Anyone done their own conveyancing?

(18 Posts)
mumblechum1 Wed 04-Jun-14 20:57:04

Has anyone ever done this? I'm a retired divorce lawyer and currently own a willwriting practice so I have some conveyancing experience and training but haven't done any hands on conveyancing for donkey's years.

The cheapest quote I have for the sale is £995 plus VAT, so £1200 in all plus disbursements. I'm fairly sure that acting on the sale isn't rocket science, it's just a matter of drawing up the contract and answering various enquiries, doing the TR1 etc (there's no mortgage).

I will use a solicitor to do the purchase (no mortgage again) as I'm not confident that I'd know the right questions to ask.

Sooo, anyone DIY'd their own sale? Any pitfalls?

PigletJohn Wed 04-Jun-14 23:08:33

I did my own sale, bought a book on it, easy.

mumblechum1 Wed 04-Jun-14 23:19:55

Thanks Piglet, what did you do about the forms?

PigletJohn Wed 04-Jun-14 23:24:24

sorry, I can't really remember. I have an idea they were copyright but sold by a Law Stationer. I was working in CoL at the time.

You should be able to Google any forms you need, though the purchaser will draft the transfer document, so you would only need to send the draft contract. If you made any personal covenants or positive covenants you'll need to pass them on.

BackforGood Wed 04-Jun-14 23:45:38

Not personally, but I have a friend who did - he's not a lawyer, and I think was surprised how easy he found it.

WhatWillSantaBring Fri 06-Jun-14 09:25:00

I would never ever do my own conveyancing, nor that of my friends and family, no matter how simple the transaction. Yes, conveyancing is relatively straightforward but you are not talking about buying a sofa. If you get it wrong it could cost you hundreds of thousands of pounds.

You pay for a solicitor or professional conveyancer to do the work in order to be protected by their professional indemnity policy.

This was absolutely drummed into us at law school. As a retired solicitor, you should know better OP!!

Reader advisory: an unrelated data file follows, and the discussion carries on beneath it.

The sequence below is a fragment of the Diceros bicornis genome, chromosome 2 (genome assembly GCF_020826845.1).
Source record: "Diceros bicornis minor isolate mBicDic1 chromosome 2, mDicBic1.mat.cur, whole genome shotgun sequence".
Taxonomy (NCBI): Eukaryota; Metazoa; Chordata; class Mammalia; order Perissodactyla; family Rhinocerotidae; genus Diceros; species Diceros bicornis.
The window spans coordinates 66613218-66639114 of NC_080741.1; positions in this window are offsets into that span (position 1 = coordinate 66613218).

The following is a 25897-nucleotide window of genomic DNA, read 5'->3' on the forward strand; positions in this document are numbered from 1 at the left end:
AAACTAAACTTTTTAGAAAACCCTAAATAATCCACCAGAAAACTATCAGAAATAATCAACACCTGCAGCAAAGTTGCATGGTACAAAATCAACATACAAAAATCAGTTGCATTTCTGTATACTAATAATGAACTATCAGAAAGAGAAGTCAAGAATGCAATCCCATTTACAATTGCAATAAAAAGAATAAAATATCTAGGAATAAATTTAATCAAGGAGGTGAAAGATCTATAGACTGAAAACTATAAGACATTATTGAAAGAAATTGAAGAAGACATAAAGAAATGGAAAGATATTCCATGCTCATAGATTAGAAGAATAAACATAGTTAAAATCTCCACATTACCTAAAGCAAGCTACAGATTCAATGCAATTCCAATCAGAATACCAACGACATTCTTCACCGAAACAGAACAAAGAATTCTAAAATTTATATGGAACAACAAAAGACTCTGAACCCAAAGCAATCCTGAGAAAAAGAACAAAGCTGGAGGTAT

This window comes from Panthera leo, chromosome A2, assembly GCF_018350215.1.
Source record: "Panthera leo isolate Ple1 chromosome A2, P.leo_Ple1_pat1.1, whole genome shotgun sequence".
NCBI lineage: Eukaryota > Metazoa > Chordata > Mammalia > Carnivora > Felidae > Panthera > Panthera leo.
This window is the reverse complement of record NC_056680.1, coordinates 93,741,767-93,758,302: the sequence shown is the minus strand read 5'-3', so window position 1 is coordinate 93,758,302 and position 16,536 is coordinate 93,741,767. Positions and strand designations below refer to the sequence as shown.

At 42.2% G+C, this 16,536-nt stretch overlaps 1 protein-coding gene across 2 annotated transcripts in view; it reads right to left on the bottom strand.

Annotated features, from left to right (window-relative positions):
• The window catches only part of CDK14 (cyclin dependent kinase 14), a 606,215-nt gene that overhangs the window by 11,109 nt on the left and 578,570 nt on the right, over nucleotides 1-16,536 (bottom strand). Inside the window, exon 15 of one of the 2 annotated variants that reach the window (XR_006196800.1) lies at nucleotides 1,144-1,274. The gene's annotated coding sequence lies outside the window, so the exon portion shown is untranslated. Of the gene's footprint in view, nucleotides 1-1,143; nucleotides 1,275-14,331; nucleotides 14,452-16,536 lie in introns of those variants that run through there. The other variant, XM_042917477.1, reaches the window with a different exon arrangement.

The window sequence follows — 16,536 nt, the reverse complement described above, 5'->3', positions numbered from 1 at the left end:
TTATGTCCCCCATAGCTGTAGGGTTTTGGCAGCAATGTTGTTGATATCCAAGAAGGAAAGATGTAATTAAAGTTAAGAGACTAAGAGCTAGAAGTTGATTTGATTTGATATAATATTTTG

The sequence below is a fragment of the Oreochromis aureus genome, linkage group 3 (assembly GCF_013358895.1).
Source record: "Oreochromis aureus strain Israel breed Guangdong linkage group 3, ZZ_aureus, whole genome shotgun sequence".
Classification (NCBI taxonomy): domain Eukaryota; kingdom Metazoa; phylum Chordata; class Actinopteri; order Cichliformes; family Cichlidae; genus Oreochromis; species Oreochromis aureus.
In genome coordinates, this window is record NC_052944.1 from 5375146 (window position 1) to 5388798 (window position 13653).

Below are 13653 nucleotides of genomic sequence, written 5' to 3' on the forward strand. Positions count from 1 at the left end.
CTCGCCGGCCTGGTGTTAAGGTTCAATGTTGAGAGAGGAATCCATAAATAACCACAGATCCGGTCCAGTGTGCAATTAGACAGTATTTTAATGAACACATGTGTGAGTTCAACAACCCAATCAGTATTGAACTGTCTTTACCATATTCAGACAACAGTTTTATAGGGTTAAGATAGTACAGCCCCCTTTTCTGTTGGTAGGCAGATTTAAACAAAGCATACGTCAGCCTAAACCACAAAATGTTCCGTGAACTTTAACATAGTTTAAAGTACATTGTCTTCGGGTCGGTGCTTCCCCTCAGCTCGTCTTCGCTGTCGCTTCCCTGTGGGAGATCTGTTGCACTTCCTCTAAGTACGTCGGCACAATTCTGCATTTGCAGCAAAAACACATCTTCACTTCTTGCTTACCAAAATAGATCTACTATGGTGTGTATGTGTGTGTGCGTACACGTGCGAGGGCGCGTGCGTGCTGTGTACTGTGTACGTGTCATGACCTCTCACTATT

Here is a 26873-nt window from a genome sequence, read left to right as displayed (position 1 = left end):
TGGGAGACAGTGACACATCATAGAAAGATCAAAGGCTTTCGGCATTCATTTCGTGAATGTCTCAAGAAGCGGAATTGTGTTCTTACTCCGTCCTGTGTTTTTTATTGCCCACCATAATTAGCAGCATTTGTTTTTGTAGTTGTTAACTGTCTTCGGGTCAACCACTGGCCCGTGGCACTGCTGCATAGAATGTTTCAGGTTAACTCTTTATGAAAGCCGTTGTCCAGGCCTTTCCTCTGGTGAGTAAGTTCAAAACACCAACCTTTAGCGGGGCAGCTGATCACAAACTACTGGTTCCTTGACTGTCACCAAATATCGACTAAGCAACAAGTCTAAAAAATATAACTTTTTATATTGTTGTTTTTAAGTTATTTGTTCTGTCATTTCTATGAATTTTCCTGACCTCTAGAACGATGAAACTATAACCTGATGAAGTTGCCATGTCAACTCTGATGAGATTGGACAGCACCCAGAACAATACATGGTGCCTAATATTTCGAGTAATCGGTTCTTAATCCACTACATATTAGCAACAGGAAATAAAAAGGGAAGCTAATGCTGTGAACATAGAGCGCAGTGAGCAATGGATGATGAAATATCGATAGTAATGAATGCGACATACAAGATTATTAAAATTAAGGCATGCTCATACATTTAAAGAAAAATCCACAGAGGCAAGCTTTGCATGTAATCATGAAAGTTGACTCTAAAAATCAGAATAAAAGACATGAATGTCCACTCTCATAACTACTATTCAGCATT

mumblechum1 Fri 06-Jun-14 10:38:19

grin WhatwillSantabring

I feel like I've had my bottom well and truly smacked grin

Ok ok given the overall costs of moving at over £80k maybe I'll stop penny pinching at the £1k sale fees

Obviously I would never do my own conveyancing on the purchase, I know my limitations!

VivaLeBeaver Fri 06-Jun-14 10:43:07

I'm currently doing it. If there's no mortgage its possible.

Mine is slightly complicated in that I inherited part of the house and am buying my siblings out.

I'm having to do the tr1 form, the ap1 form as well as getting some id1 forms signed by a registered conveyancer. The land registry are very helpful and answer questions by email promptly in how to fill the forms out. They've also done step by step YouTube videos.

I don't have a purchaser to worry about as I'm selling it and buying it in effect. My siblings are being patient. I don't know how easy it would be with a stranger buying te house as I wouldn't know how to coordinate the money you'd need to be paid and to do exchange and completion.

VivaLeBeaver Fri 06-Jun-14 10:45:11

I'm not doing a contract. Don't think I need one. hmm

As far as I'm aware as long as the land registry forms are filled out and the land registry are happy its in my name then its all legally binding.

VivaLeBeaver Fri 06-Jun-14 10:45:39

confused even.


I've done my own conveyancing on a sale and a purchase with mortgages involved. To my mind, caveat emptor covers it for the sale and if there's a mortgage involved on the purchase, you need to involve a solicitor to a limited extent to check title and charges etc, but the cost for this is far less.

I've studied property law as part of a degree but am not qualified. All the forms are available from legal stationery suppliers and a DIY conveyancing book from the library.

mumblechum1 Fri 06-Jun-14 15:16:10

No mortgages involved in either transaction

titchypumpkin Fri 06-Jun-14 16:18:08

i'm a conveyancer, if you're legally trained i'd do it if i was you (on a sale only never a purchase). get hold of a copy of a decent practice guide and i think you'd be fine

busyboysmum Fri 06-Jun-14 17:30:21

I'm a conveyancer and started doing my own conveyancing selling a house I've inherited. I have the grant of probate in my name. But the buyer's solicitors insisted I instructed a solicitor to send the money to.

I think the quotes you've had are high though. For a straightforward sale I'd think more around £500 plus vat.

mumblechum1 Fri 06-Jun-14 20:05:07

£1k plus vat on the sale was the cheapest. The highest was £1450 plus VAT which does seem excessive with no mtge to redeem etc

busyboysmum Fri 06-Jun-14 23:26:20

That seems excessive to me. I'm in Manchester and know a couple of good solicitors I can pass on details of who would not charge anywhere like that figure. You don't have to have a local solicitor - everything can be done by post and email.

mumblechum1 Sat 07-Jun-14 00:59:49

Thanks bbm that we'd be great:-)

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